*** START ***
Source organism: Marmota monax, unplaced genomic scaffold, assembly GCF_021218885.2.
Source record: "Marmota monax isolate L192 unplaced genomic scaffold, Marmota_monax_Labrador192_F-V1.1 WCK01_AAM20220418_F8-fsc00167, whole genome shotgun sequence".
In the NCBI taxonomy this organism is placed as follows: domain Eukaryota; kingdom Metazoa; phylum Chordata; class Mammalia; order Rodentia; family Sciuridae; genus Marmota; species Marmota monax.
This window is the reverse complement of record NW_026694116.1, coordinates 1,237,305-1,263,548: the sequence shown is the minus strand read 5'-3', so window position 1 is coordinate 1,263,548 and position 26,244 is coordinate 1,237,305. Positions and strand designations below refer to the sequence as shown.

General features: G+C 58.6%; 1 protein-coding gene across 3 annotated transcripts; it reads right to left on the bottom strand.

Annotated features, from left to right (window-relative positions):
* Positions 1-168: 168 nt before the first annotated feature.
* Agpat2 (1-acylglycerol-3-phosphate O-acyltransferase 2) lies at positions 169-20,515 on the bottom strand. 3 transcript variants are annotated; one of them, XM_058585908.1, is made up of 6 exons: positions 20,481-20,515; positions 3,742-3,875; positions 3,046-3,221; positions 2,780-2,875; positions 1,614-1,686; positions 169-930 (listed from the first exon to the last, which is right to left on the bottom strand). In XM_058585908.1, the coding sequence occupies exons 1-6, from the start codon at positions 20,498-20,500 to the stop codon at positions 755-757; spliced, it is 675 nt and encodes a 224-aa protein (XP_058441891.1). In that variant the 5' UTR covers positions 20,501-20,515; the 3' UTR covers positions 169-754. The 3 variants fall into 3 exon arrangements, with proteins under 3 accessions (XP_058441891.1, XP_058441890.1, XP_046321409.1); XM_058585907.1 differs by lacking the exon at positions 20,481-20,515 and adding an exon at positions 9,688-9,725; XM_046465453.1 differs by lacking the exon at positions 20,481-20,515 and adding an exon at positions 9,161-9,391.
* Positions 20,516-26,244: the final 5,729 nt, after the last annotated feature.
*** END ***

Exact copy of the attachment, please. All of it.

Source organism: Marmota monax, unplaced genomic scaffold, assembly GCF_021218885.2.
Source record: "Marmota monax isolate L192 unplaced genomic scaffold, Marmota_monax_Labrador192_F-V1.1 WCK01_AAM20220418_F8-fsc00167, whole genome shotgun sequence".
In the NCBI taxonomy this organism is placed as follows: domain Eukaryota; kingdom Metazoa; phylum Chordata; class Mammalia; order Rodentia; family Sciuridae; genus Marmota; species Marmota monax.
This window is the reverse complement of record NW_026694116.1, coordinates 1,237,305-1,263,548: the sequence shown is the minus strand read 5'-3', so window position 1 is coordinate 1,263,548 and position 26,244 is coordinate 1,237,305. Positions and strand designations below refer to the sequence as shown.

General features: G+C 58.6%; 1 protein-coding gene across 3 annotated transcripts; it reads right to left on the bottom strand.

Annotated features, from left to right (window-relative positions):
* Positions 1-168: 168 nt before the first annotated feature.
* Agpat2 (1-acylglycerol-3-phosphate O-acyltransferase 2) lies at positions 169-20,515 on the bottom strand. 3 transcript variants are annotated; one of them, XM_058585908.1, is made up of 6 exons: positions 20,481-20,515; positions 3,742-3,875; positions 3,046-3,221; positions 2,780-2,875; positions 1,614-1,686; positions 169-930 (listed from the first exon to the last, which is right to left on the bottom strand). In XM_058585908.1, the coding sequence occupies exons 1-6, from the start codon at positions 20,498-20,500 to the stop codon at positions 755-757; spliced, it is 675 nt and encodes a 224-aa protein (XP_058441891.1). In that variant the 5' UTR covers positions 20,501-20,515; the 3' UTR covers positions 169-754. The 3 variants fall into 3 exon arrangements, with proteins under 3 accessions (XP_058441891.1, XP_058441890.1, XP_046321409.1); XM_058585907.1 differs by lacking the exon at positions 20,481-20,515 and adding an exon at positions 9,688-9,725; XM_046465453.1 differs by lacking the exon at positions 20,481-20,515 and adding an exon at positions 9,161-9,391.
* Positions 20,516-26,244: the final 5,729 nt, after the last annotated feature.